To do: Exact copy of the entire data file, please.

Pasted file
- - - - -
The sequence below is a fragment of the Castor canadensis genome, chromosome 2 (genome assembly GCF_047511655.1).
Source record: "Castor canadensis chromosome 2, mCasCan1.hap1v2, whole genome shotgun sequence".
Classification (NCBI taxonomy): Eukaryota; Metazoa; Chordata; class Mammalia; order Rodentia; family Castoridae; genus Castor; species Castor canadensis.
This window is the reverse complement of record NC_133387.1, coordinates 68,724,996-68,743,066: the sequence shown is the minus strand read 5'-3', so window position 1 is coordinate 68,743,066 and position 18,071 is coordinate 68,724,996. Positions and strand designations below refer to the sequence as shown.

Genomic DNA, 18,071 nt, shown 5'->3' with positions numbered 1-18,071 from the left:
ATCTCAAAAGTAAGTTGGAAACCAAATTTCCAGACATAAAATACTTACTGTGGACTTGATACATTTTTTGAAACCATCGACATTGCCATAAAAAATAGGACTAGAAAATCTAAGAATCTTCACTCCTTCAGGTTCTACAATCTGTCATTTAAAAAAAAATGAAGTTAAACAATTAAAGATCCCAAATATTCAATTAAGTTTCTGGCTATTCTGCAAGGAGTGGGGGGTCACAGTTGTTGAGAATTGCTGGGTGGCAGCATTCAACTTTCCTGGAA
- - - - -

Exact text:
The sequence below is a fragment of the Castor canadensis genome, chromosome 2 (genome assembly GCF_047511655.1).
Source record: "Castor canadensis chromosome 2, mCasCan1.hap1v2, whole genome shotgun sequence".
Classification (NCBI taxonomy): Eukaryota; Metazoa; Chordata; class Mammalia; order Rodentia; family Castoridae; genus Castor; species Castor canadensis.
This window is the reverse complement of record NC_133387.1, coordinates 68,724,996-68,743,066: the sequence shown is the minus strand read 5'-3', so window position 1 is coordinate 68,743,066 and position 18,071 is coordinate 68,724,996. Positions and strand designations below refer to the sequence as shown.

Genomic DNA, 18,071 nt, shown 5'->3' with positions numbered 1-18,071 from the left:
ATCTCAAAAGTAAGTTGGAAACCAAATTTCCAGACATAAAATACTTACTGTGGACTTGATACATTTTTTGAAACCATCGACATTGCCATAAAAAATAGGACTAGAAAATCTAAGAATCTTCACTCCTTCAGGTTCTACAATCTGTCATTTAAAAAAAAATGAAGTTAAACAATTAAAGATCCCAAATATTCAATTAAGTTTCTGGCTATTCTGCAAGGAGTGGGGGGTCACAGTTGTTGAGAATTGCTGGGTGGCAGCATTCAACTTTCCTGGAA